What Can Be Used to Insulate Where Siding Meets Brick?
The area where siding meets brick usually has a gap between the two. This can be a major source of air leaks as well as an entrance area for pests such as termites and mice. According to the U.S. Department of Energy, sealing air leaks around the exterior of the home saves money on heating and cooling by reducing energy use.
Foam sealant is an expanding foam insulation product sold in aerosol cans. Similar to caulk, foam sealant forms an airtight seal to eliminate air leaks. But unlike caulk, foam sealants expand to fill larger gaps without having to install other forms of insulation, such as rigid foam, before use. Polyurethane foam sealant expands 50 percent to fill large gaps; newer latex foam only expands 25 percent for large gaps without as much risk of overuse or oozing.
The area where the foam sealant will be installed must be clean for proper adhesion to both surfaces. Clean the surface behind the siding and the brick with water and a stiff brush to remove all loose soil before using foam insulation where siding meets brick. Allow the area to dry before using expanding foam sealant unless the product directions state to moisten the area first. Overuse will result in the product overflowing from between the siding and brick. If this should occur, trim the excess after it has had time to dry according to the times stated on the product label. Use a sharp utility knife and peel off the excess.
Rigid Foam and Caulk
Rigid foam is a board-type insulation product. Sheets are available in a variety of thicknesses and may be more appropriate for insulating where siding meets brick. If the gap is large, it may be more economical to fill it with pieces cut to the proper width, glue them in place and caulk or foam the edge. This is likely a better choice on a larger house where there is a large number of feet around the perimeter where siding meets brick. The area will also require cleaning with water and a scrub brush for proper adhesion. Be sure all surfaces are dry before gluing the rigid foam pieces into position behind the siding. Measure the depth of the gap between the siding and brick and use this measurement to cut lengths of the rigid foam board. Glue with a multipurpose contractor's glue made to adhere to both masonry and plastic. Apply the glue to three sides and push the pieces of rigid foam board insulation into position between the siding and brick. Inspect the area after the glue has dried and apply caulk where needed to fill areas where there is not a tight connection between the surfaces and the insulation.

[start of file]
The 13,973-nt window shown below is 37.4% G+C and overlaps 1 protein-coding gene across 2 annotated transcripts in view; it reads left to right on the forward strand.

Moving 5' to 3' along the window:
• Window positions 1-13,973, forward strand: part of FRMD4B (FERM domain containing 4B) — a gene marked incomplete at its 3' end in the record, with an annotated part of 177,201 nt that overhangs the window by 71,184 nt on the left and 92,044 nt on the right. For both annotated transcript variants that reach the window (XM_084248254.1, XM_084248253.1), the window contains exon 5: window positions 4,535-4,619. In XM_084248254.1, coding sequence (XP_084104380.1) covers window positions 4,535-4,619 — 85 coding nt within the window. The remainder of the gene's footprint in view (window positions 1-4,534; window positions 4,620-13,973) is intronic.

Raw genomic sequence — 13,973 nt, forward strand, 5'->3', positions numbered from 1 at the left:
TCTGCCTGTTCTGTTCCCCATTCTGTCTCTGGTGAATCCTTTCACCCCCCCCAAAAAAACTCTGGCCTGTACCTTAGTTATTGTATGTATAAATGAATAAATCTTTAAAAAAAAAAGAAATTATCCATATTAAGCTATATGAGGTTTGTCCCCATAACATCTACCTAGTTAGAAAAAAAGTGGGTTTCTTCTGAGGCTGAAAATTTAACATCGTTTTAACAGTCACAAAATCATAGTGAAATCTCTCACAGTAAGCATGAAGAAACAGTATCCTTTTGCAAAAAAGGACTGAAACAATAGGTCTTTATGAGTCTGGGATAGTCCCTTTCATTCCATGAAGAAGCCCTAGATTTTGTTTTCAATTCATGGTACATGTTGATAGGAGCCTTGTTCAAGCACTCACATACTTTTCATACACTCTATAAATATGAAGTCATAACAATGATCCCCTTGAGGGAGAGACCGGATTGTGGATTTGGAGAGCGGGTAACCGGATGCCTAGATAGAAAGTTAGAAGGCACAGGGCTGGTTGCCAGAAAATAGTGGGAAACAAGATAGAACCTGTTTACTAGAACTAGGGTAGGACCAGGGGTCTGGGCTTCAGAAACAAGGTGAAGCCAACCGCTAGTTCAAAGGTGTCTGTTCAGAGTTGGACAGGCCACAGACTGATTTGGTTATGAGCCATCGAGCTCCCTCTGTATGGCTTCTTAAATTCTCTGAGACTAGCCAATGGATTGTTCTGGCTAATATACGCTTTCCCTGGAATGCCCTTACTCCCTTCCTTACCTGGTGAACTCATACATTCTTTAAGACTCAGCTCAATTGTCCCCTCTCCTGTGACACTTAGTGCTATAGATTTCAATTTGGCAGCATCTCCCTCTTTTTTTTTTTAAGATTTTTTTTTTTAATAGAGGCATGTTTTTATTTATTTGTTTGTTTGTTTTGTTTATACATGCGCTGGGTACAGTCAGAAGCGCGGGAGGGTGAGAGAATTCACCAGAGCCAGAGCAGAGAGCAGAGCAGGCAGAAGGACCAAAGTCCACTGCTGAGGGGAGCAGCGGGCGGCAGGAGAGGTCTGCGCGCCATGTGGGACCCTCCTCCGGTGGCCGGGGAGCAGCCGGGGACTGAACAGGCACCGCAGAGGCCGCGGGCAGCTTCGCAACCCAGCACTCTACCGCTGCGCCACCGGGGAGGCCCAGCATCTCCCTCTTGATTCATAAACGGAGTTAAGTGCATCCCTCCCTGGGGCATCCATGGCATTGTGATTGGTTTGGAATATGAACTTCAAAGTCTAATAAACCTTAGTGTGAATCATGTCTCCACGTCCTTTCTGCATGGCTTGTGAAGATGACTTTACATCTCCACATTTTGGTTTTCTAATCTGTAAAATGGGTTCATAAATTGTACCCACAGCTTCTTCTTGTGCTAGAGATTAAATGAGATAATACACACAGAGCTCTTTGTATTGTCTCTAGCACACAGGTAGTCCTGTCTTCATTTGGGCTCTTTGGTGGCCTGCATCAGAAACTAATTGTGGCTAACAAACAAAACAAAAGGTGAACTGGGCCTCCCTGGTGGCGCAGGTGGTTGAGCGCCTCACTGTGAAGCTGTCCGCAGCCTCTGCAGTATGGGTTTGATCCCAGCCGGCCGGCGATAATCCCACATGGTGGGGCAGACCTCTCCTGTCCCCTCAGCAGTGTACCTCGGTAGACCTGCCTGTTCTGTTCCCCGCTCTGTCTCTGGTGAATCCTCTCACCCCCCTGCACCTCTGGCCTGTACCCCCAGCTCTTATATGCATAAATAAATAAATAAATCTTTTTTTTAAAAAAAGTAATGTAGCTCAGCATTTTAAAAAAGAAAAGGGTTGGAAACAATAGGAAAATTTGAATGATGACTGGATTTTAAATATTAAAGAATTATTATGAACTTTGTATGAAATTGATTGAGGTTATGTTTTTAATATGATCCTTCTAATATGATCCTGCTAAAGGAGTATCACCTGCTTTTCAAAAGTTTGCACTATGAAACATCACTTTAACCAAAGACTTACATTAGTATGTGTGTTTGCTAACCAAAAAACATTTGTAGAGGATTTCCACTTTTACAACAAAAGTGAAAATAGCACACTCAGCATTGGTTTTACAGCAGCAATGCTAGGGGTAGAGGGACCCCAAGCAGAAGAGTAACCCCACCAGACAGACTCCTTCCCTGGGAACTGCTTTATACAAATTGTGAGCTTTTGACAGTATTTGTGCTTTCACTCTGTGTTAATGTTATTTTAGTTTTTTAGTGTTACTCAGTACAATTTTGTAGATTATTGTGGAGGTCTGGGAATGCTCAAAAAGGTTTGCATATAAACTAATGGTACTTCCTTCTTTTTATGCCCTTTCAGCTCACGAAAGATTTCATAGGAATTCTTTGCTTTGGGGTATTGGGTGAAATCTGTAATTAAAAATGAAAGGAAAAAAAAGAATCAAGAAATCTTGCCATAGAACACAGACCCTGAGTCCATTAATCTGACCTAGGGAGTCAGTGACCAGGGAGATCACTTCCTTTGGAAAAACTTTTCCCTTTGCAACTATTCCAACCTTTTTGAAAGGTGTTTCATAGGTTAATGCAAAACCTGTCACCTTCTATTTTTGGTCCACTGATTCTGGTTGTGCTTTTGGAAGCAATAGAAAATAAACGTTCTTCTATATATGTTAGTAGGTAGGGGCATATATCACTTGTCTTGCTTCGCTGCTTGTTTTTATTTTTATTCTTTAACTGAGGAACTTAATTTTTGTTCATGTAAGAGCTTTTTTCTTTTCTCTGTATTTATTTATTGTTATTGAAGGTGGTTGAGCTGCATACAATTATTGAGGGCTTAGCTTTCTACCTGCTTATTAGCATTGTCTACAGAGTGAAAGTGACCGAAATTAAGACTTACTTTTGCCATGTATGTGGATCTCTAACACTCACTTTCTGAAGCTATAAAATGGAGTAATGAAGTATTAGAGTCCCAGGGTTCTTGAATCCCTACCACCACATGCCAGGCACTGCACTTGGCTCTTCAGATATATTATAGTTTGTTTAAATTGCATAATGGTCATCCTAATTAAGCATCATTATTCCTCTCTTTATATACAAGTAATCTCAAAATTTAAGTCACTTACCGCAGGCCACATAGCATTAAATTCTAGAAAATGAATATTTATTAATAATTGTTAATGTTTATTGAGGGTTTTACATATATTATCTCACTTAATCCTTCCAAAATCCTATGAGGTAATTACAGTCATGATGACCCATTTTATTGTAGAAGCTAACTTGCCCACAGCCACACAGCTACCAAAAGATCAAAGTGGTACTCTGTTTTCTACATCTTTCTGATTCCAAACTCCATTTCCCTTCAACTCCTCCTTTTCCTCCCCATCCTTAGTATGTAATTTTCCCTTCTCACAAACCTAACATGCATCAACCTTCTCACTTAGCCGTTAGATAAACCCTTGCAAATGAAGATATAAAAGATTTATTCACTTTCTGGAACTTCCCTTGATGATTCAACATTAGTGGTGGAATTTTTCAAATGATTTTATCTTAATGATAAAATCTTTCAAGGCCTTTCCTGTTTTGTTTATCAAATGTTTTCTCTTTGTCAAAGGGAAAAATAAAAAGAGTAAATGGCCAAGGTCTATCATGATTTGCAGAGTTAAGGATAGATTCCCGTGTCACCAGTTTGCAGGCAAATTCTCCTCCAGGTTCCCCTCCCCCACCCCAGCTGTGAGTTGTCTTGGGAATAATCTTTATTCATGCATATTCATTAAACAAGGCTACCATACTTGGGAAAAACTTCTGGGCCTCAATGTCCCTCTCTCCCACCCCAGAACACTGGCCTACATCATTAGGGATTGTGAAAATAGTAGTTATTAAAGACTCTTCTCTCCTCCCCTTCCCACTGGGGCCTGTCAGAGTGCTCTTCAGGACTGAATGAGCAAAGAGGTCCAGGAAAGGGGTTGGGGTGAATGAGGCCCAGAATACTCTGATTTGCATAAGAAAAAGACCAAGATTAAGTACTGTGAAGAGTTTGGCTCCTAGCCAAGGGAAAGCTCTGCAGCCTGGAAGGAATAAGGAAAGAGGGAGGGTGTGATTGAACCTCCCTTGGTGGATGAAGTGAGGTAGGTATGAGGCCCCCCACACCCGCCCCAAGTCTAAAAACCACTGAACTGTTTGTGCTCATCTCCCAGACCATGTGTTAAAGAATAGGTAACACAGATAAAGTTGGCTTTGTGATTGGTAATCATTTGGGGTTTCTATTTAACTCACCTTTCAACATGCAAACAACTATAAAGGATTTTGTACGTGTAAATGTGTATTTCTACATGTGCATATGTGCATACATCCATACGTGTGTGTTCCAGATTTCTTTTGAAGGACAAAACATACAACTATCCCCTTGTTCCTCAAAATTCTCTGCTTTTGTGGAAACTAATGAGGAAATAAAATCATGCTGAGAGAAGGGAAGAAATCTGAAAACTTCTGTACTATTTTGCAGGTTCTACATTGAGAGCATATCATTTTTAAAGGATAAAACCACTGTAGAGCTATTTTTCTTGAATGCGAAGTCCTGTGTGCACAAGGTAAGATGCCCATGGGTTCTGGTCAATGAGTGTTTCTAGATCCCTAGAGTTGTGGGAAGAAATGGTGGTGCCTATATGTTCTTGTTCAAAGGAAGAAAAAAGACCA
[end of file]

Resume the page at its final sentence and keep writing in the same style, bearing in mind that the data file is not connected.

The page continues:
Emily Patterson has been creating content for websites since 1996. She specializes in home improvement, natural body care and natural cleaning articles. Patterson holds a computing certificate from Penn State University.
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